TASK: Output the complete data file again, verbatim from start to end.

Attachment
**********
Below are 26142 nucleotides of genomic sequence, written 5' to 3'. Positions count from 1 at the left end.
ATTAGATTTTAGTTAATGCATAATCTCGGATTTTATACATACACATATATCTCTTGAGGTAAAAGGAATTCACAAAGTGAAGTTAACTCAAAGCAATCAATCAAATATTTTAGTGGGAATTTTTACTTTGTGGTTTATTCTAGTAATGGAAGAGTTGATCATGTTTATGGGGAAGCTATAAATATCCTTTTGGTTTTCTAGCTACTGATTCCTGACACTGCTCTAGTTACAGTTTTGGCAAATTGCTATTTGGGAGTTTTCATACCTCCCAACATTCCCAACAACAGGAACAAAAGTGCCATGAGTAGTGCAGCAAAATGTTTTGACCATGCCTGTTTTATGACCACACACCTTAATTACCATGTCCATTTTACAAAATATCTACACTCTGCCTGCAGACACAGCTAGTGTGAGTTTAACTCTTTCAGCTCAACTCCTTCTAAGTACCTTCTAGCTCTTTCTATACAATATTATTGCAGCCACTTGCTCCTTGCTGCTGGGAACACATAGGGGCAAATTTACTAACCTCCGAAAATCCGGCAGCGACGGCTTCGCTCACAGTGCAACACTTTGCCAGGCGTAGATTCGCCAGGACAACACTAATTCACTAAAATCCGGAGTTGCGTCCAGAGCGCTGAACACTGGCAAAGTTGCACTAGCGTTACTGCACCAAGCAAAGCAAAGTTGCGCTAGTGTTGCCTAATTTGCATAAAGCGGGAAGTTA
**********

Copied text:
Below are 26142 nucleotides of genomic sequence, written 5' to 3'. Positions count from 1 at the left end.
ATTAGATTTTAGTTAATGCATAATCTCGGATTTTATACATACACATATATCTCTTGAGGTAAAAGGAATTCACAAAGTGAAGTTAACTCAAAGCAATCAATCAAATATTTTAGTGGGAATTTTTACTTTGTGGTTTATTCTAGTAATGGAAGAGTTGATCATGTTTATGGGGAAGCTATAAATATCCTTTTGGTTTTCTAGCTACTGATTCCTGACACTGCTCTAGTTACAGTTTTGGCAAATTGCTATTTGGGAGTTTTCATACCTCCCAACATTCCCAACAACAGGAACAAAAGTGCCATGAGTAGTGCAGCAAAATGTTTTGACCATGCCTGTTTTATGACCACACACCTTAATTACCATGTCCATTTTACAAAATATCTACACTCTGCCTGCAGACACAGCTAGTGTGAGTTTAACTCTTTCAGCTCAACTCCTTCTAAGTACCTTCTAGCTCTTTCTATACAATATTATTGCAGCCACTTGCTCCTTGCTGCTGGGAACACATAGGGGCAAATTTACTAACCTCCGAAAATCCGGCAGCGACGGCTTCGCTCACAGTGCAACACTTTGCCAGGCGTAGATTCGCCAGGACAACACTAATTCACTAAAATCCGGAGTTGCGTCCAGAGCGCTGAACACTGGCAAAGTTGCACTAGCGTTACTGCACCAAGCAAAGCAAAGTTGCGCTAGTGTTGCCTAATTTGCATAAAGCGGGAAGTTA